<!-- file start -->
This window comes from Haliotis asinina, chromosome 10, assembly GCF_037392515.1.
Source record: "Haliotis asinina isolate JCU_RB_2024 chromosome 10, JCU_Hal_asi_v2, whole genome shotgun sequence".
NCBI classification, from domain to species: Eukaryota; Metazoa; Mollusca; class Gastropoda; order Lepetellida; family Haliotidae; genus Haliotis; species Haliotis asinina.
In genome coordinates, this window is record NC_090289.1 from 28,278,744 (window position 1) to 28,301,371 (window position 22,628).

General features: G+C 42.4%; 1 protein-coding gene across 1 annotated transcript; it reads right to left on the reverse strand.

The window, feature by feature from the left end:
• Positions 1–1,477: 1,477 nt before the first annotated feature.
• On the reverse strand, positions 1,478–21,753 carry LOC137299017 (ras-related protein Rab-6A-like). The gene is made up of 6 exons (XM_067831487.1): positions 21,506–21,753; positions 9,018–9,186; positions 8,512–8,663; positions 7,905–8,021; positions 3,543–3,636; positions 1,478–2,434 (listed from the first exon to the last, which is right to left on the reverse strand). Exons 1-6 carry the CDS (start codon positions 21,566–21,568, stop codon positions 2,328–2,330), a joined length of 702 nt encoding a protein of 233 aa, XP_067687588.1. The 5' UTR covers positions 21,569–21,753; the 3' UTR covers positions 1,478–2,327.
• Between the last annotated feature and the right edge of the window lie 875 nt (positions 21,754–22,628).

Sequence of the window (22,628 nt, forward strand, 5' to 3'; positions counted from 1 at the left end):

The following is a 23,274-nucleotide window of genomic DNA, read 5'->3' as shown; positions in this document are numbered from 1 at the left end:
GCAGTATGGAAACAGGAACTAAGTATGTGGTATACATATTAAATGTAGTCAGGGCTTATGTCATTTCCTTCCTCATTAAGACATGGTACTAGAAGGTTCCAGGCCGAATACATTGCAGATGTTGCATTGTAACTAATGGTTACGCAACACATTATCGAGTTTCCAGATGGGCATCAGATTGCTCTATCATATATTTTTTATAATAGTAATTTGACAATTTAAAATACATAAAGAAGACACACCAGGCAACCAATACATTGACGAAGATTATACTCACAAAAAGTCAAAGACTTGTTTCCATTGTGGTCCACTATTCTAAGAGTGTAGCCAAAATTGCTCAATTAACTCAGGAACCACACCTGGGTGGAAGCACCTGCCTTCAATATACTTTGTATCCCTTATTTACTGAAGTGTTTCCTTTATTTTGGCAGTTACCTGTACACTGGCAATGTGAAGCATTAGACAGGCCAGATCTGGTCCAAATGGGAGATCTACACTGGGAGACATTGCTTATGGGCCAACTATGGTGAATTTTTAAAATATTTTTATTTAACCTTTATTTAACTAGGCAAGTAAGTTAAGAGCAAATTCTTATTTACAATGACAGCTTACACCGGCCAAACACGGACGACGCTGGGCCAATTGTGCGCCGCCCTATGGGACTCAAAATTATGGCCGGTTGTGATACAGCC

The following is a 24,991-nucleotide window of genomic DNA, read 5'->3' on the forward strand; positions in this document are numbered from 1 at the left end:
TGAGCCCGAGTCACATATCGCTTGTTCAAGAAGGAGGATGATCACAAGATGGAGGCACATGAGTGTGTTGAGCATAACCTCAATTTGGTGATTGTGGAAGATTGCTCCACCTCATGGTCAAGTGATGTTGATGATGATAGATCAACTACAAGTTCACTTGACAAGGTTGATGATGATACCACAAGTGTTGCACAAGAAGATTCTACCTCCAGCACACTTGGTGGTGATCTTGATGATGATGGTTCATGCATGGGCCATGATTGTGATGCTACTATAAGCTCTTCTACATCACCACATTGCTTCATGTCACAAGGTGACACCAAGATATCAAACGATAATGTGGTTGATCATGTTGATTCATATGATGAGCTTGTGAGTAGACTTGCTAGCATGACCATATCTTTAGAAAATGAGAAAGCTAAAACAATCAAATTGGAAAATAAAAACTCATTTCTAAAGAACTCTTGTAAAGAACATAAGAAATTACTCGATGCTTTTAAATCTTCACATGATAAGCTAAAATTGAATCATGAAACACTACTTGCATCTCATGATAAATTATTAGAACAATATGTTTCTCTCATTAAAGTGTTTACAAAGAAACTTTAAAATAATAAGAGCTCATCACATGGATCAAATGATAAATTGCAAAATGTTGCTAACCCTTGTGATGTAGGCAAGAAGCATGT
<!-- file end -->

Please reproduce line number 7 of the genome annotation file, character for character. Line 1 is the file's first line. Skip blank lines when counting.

• Positions 1–1,477: 1,477 nt before the first annotated feature.